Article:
Ask My Heart

Ask My Heart

In a globalized world where social media platforms are prevailing and adding to life’s complexity, humans are left prey to invisible stress that snaps at our minds, breaks our hearts, and distracts our thoughts except for those who are endowed with a spiritual shield that protects their minds from going astray and their soul from getting lost due to an instinctive control over minds and hearts.

The decisive role of religion is to protect the soul and the heart from blindness to Allah’s gifts that were designed to serve human needs. Humans are created into a life of toil, so it is not surprising that worshipping Allah has turned into task of habit. This has taken out the effect of faith on the heart and missed the happiness provided for the worshipper in the form of peace of mind.

Since the early ages, people have been looking for guidance provided by the monotheistic religions, a head of which is the Islamic faith, which gathers all that a person needs for spiritual nourishment, and offers all the answers to questions about creed, jurisprudence, prophets’ life stories, morals and conduct. Philosophy came later after Islamic conquests and the expansion of the Islamic state with more non-Arabs adopting Islam. Meantime, Sufism has been closer to a popular religion given its emotional appeal, but it has been tarnished by some aspects that were described by Ibn Taymiyyah as charlatanism.

In fact, the roots of Sufism in Islamic history date back to the age of the Prophet Muhammad (PBUH). There lived people of Al-Suffah who were detached from life’s pleasures, that was their reality regardless of the myths circulated about them. Among them were Owais al-Qarani, Abu Dharr al-Ghifari, and Abu Darda who said he loved death in order to meet his God, loved poverty for the sake of modesty, and loved sickness as an atonement for his sins.

As the Islamic nation expanded, the Iranian influence emerged, where some Sufis became linked with other schools, such as Suhrawardi’s link with Zoroastrianism, and Ibrahim ibn Adham’s link in his early life with Gautama Buddha. Notably, Ibn Adham classified Islamic asceticism (zuhd) into: (1) obligatory zuhd, which means to abstain from forbidden actions; (2) virtuous zuhd, which means to be disinterested in what is allowed; and, (3) zuhd for safety, which is to stay away from doubtful matters.

What is also well known is the Indian influence on Islamic Sufism. In his studies of comparative religions, Al-Biruni compared the late Sufi concept of “the unity of existence” with the Vedanta tradition as well as the poems of Rumi and the Gita Govinda. However, there is still some of the pure and true Sufism that we direly need today, as the Muslim world witnesses weakness and confusion while there is a fierce atheist attack against religion, and political and commercial abuse of faith. In addition, the Muslim world fell into the hands of colonists for long decades, which resulted in divided borders stained with blood and wired fence, and in the loss of the first Muslim qibla and third holy mosque in Jerusalem.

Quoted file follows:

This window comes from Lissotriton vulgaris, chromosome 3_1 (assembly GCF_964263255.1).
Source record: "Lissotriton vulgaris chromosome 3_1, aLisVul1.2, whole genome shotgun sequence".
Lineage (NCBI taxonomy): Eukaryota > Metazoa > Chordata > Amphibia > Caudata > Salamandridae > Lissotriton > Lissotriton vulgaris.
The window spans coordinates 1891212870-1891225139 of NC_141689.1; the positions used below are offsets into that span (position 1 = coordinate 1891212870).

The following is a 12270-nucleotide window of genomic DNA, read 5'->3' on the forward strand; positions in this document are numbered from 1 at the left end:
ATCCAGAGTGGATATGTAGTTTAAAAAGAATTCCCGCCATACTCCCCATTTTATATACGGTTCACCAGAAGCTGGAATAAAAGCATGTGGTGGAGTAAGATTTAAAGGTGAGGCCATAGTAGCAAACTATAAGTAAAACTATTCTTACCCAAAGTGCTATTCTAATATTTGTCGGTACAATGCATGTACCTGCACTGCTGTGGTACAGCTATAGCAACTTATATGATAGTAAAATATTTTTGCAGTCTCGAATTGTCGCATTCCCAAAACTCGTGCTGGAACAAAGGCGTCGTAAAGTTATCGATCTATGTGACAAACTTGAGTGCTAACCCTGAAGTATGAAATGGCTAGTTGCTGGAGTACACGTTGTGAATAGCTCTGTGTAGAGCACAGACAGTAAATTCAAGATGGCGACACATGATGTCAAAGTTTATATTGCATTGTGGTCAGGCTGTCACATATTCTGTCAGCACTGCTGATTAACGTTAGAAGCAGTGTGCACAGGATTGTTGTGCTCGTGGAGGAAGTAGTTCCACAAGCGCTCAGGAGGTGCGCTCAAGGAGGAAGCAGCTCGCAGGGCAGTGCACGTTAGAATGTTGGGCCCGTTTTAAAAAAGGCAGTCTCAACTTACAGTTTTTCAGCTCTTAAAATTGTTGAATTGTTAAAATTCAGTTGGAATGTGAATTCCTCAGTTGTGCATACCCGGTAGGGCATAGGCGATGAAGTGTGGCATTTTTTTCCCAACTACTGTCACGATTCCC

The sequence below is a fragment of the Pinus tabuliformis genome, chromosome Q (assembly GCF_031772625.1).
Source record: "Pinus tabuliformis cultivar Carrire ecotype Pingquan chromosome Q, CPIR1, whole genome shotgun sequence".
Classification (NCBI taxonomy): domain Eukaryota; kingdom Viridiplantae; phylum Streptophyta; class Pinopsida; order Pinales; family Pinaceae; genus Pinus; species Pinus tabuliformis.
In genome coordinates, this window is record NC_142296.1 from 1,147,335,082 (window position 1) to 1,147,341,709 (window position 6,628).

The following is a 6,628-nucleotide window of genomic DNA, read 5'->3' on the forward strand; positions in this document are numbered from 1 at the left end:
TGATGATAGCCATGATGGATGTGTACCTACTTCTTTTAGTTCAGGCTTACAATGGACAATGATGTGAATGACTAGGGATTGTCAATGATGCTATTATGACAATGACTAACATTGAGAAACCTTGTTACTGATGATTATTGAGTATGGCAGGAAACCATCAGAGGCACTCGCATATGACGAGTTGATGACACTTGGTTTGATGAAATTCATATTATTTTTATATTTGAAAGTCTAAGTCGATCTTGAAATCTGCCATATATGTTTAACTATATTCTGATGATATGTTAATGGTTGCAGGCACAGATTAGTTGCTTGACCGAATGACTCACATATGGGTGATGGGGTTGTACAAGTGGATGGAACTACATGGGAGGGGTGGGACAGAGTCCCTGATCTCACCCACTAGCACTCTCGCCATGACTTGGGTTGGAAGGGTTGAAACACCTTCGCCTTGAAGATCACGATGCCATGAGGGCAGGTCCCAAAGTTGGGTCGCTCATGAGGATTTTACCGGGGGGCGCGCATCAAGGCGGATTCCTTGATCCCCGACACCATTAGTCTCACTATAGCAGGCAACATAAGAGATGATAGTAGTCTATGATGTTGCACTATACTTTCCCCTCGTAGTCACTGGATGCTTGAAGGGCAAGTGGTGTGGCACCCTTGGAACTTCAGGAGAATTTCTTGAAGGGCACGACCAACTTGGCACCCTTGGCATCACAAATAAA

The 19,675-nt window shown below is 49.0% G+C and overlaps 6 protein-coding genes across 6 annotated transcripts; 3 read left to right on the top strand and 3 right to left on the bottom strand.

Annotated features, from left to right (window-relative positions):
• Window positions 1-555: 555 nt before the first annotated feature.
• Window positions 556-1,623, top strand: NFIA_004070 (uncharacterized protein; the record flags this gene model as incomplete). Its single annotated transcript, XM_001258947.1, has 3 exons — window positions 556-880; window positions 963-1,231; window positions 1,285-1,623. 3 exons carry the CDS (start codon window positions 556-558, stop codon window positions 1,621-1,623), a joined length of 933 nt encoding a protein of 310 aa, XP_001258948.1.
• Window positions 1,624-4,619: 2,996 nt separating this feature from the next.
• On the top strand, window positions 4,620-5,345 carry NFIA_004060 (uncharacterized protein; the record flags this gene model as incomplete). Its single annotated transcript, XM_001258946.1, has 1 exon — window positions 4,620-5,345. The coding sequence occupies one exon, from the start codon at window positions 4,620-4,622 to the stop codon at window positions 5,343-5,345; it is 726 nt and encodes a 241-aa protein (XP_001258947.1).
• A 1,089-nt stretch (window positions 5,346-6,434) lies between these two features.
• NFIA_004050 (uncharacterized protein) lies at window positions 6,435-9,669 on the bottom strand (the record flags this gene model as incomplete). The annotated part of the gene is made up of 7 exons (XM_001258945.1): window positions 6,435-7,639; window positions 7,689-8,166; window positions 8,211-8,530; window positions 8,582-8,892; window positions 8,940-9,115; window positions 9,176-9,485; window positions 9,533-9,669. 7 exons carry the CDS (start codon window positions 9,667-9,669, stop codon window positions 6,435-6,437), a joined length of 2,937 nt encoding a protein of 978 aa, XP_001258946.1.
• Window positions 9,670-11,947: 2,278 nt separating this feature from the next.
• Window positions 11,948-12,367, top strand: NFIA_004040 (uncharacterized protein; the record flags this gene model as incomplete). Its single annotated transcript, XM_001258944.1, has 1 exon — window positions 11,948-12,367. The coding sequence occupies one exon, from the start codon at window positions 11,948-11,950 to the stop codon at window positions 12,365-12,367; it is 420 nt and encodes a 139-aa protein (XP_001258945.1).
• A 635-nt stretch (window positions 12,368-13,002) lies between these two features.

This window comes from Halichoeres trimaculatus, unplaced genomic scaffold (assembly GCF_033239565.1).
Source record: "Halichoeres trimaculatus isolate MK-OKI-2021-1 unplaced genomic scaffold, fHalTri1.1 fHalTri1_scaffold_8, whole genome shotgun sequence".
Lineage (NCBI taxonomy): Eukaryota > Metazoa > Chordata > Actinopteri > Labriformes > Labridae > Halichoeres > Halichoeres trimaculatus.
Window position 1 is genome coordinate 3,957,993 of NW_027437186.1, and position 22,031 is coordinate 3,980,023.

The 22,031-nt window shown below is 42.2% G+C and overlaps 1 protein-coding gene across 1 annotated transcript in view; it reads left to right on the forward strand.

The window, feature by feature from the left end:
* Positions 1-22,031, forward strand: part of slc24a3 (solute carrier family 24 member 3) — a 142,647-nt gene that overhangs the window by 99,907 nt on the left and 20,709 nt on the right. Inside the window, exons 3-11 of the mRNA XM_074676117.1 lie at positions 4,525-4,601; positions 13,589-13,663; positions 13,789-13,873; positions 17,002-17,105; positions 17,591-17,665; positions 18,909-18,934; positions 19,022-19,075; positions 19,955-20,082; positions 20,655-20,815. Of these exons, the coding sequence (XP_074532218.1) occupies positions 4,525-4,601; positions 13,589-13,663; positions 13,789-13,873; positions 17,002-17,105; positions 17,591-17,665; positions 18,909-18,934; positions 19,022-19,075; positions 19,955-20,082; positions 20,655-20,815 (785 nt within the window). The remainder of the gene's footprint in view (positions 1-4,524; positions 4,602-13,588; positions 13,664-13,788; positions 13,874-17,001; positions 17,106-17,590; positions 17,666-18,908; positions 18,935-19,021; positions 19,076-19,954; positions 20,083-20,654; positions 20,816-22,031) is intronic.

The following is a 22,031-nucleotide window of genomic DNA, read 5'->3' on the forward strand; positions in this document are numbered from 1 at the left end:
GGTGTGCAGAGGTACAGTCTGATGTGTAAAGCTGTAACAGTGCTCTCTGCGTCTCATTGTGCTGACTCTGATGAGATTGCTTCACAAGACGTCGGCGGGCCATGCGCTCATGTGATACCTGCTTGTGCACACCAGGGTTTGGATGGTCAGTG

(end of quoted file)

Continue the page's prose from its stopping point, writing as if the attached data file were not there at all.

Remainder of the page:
After the dominance of Google, young people have become perplexed and missed the tranquility that our ancestors had. Speeches of imams and stories of the Quran’s miracles by fame seekers are no longer sufficient. We need more than ever to make our religious discourse appeal to the heart, which is available in true Sufism that is totally distinct from the charlatanism described by Ibn Taymiyyah, and from the philosophy detailed by Al-Biruni. It is no longer appropriate to classify Muslims into people of Zahiriya (outward) school and people of Batiniyya (inward) school. The one who doesn’t have outward religion won’t have an inward. Having an “inward” that is also common in extremist, spiritless, mentally retarded, and intellectually deviating people is inappropriate for a true Muslim.

Imam Al-Qushayri was correct when he said in his Risala (epistle) that Sharia precedes truth, which is reflected in righteous behavior and good relationships among individuals of Muslim community, and between Muslim society and other non-Muslim neighbors. Hence, we should focus our attention on dealings and transactions with people, and abstain from looking into people’s belongings. Sheikh Mohammed Ibn Abdullah Al-Farghani said, “If a person is truly in need of Allah, he will be truly enriched by Allah.” That is the peak of belief and the correct meaning of putting trust in Allah. Definitely, this is the most important element of spiritual nourishment that feeds the heart and is reflected in the feeling of happiness and relief.

It is remarkable that Sufism is an easy portal for those who are seeking refuge with Allah from insurmountable crises. In such predicaments, a person feels powerless asking for help from Allah. This situation was described by the poet Mohamed Iqbal in “Hadith El-Rouh” (Shikwa), and in the religious poems of Ahmed Shawqi such as “Nahg El Borda” in which he praises the Prophet Muhammed (PBUH) in a pastiche of Al-Busiri’s poem. “Salou Qalbi” (Ask my Heart) is another Arabic poem by Shawqi that was sung by Umm Kulthum. It abounds with heartfelt Sufi meanings, particularly the line that describes the worldly life:

“I collected from its gardens flowers and thorns

And I tasted its honey and resin drink

But I have not seen better justice than that of

Allah, and I have not seen other doors but that leads to Him"

That is the utmost degree of submission, asceticism, and divine love which speaks to the mind and the heart. Hence, the person who keeps wondering will always go back and say “ask my heart.”

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